When Mohita Abbaraju told their parents that they were trying to apply for disability accommodations at the University of Massachusetts at Amherst, Abbaraju’s father called it “the easy way out.”
Abbaraju, a college junior, was born into an immigrant Indian family and lives with depression, anxiety and chronic pain. Even though their parents provide financial support and help with finding doctors and scheduling appointments, Abbaraju said there’s an expectation to meet certain standards — that is, get good grades, graduate in four years and find a stable job — at the same pace and level of rigor as their non-disabled peers.
“I think a lot of the stigma comes from trying to prove that you belong in the country,” Abbaraju said. “It’s like in every environment, you’re having to work extra hard to fit in.”
While there is no singular narrative to being American, the pressure to conform to Western values, lifestyles and standards of success is especially hard on disabled Asian American families. About 21 million Asian Americans identify as being disabled, according to the U.S. Census Bureau. A persisting model minority myth, family honor and the fear of being a burden all help feed the societal message that Asian immigrants need to acculturate as fast as possible.
While people with disabilities already experience internalized pressure to find cures and treatments, disabled immigrants in particular experience the double bind of having to prove that they’re hardworking and deserve to belong, according to Mia Ives-Rublee, 34, a Korean transracial adoptee and wheelchair user based in Washington, D.C. Much of these societal standards are rooted in America’s racist history, stemming from anti-immigration policies like the Chinese Exclusion Act of 1882.
“We need to make sure our community survives and thrives wherever we’re at, and part of that means putting our heads down and not complaining and working hard and being that American success story,” said Ives-Rublee, a disability activist.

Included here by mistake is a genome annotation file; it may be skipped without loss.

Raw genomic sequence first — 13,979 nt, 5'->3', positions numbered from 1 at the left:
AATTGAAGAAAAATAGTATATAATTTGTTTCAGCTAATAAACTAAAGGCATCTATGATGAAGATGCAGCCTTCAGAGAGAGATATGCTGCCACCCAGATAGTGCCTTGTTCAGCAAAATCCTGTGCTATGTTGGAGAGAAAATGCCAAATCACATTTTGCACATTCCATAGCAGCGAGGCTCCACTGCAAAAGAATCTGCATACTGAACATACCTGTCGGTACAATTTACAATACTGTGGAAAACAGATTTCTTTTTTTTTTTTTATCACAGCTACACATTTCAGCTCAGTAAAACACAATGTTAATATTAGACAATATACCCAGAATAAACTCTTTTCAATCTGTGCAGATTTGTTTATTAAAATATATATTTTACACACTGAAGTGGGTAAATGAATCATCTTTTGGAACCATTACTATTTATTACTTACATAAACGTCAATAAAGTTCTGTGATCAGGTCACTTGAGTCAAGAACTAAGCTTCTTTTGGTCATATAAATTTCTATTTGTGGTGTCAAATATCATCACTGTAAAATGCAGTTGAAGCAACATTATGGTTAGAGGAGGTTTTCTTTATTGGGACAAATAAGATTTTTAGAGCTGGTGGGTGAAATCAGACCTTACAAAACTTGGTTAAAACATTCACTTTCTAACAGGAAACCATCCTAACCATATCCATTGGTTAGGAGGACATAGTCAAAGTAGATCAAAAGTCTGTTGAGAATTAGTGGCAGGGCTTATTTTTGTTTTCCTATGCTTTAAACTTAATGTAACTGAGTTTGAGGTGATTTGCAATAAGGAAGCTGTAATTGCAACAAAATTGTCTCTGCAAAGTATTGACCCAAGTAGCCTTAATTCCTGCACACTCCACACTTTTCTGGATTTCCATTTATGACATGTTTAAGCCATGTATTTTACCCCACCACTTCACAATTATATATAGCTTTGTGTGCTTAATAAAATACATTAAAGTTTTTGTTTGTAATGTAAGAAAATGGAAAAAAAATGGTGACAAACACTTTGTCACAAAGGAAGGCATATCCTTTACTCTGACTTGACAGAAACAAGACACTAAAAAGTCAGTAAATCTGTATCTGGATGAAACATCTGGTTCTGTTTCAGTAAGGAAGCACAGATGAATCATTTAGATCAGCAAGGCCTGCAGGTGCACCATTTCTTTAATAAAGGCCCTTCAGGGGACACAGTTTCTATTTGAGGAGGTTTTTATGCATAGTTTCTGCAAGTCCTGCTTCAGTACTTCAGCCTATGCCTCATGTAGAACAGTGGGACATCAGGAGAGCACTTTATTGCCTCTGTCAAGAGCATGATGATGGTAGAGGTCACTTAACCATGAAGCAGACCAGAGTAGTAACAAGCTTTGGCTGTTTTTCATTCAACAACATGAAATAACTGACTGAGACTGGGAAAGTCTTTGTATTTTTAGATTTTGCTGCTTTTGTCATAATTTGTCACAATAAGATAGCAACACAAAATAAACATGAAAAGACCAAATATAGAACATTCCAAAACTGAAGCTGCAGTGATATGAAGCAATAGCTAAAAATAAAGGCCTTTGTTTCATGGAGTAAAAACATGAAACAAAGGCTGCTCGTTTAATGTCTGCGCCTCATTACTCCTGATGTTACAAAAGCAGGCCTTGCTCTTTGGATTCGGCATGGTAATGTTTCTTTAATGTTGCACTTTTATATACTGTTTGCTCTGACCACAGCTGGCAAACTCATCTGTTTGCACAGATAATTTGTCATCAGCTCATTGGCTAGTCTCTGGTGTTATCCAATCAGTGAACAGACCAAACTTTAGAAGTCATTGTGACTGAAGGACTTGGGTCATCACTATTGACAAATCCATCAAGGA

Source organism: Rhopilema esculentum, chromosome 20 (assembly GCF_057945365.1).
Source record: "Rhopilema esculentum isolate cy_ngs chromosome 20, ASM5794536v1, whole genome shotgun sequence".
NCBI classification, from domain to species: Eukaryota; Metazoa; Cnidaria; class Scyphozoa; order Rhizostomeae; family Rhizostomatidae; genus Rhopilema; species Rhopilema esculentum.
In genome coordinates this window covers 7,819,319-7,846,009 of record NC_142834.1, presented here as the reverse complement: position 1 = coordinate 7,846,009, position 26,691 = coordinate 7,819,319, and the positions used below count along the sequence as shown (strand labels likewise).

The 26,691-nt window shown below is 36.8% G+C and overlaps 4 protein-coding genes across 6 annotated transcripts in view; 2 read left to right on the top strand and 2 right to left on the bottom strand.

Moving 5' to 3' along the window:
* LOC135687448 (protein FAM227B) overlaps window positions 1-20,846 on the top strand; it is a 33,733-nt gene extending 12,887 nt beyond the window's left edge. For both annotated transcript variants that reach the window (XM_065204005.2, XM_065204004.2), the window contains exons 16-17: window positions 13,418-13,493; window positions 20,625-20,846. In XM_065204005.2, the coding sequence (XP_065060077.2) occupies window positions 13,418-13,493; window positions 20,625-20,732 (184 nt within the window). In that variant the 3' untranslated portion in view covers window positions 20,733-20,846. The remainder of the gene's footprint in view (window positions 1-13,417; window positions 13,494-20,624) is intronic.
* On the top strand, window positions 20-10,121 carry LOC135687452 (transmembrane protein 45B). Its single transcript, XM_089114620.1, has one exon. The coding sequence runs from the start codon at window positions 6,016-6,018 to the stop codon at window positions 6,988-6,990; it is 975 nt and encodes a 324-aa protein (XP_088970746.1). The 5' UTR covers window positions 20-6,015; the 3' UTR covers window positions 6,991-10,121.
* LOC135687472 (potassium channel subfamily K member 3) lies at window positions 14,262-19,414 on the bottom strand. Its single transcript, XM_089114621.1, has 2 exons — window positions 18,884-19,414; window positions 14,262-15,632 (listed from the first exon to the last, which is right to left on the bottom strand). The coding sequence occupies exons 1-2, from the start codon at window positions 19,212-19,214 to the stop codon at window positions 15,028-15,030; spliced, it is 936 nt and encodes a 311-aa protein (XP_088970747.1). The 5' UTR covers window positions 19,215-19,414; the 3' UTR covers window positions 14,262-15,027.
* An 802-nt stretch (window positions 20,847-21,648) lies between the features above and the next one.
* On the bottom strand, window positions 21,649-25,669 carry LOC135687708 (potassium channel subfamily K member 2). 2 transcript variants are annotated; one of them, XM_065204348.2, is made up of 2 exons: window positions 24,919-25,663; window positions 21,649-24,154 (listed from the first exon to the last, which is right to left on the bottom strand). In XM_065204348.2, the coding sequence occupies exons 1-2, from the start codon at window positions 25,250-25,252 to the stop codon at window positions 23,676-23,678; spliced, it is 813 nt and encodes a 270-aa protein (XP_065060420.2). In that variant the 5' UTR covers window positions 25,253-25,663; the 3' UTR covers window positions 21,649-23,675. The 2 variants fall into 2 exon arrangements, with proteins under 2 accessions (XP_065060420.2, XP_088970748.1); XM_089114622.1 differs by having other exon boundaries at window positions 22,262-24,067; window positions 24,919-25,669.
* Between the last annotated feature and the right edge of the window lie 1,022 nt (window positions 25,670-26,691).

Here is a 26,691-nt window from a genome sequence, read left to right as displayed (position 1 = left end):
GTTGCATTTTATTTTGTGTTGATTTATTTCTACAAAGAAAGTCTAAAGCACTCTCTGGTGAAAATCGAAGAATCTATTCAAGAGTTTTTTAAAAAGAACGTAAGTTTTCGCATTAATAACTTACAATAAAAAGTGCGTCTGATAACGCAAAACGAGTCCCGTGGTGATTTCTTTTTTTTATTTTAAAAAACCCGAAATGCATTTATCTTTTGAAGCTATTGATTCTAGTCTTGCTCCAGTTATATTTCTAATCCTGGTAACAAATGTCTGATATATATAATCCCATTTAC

But the perceived need to assimilate can be a massive hurdle, since cultural-specific disability stigma breeds distrust in immigrants who feel like they aren’t welcomed. Western doctors, for example, may belittle the medicine that immigrants use from their home countries to treat a wound or sickness.
Additionally, a collectivist mentality — in which the family unit is considered to be central to Asian identities — means that family dynamics are even more complicated when relatives are disabled.
“I have an aunt who has cerebral palsy. There’s this mentality of living in joint families. People sort of band together and do what needs to be done,” Abbaraju said. “I think it’s really great that people want to take care of each other, but on the other hand, I think she’s infantalized a lot.”
Perceptions of disability also vary widely. While physical, visible disabilities are usually treated with pity and seen as a weakness, invisible disabilities often lead to skepticism or doubt about whether the disability is really an excuse for not working hard enough. All of these misconceptions are exacerbated by inaccurate portrayals of disability in the media.
“I specifically remember my parents being like, ‘This mental illness stuff is like a white people thing. You only see it on American TV,’” Abbaraju said. “I think for Asian women, it’s especially hard because I feel like they’re not given the support for their disability or they’re expected to work through them or just kind of keep them hidden and take care of everybody else.”
Traumatic lived experiences can also contribute heavily to disability stigma within Asian immigrant families.
In November 1997, when Tiffany Yu was about 9 years old, she lost her father in the same car accident where she acquired her disability, a brachial plexus injury. After the accident, her mother faced the double stigma of being a widow as well as having a disabled daughter — a consequence of cross-cultural patriarchy that not only comes at the expense of Asian women, but also younger generations. (Similarly, disabled Asian men must grapple with stereotypical expectations of masculinity like being the primary breadwinner and head of the household.)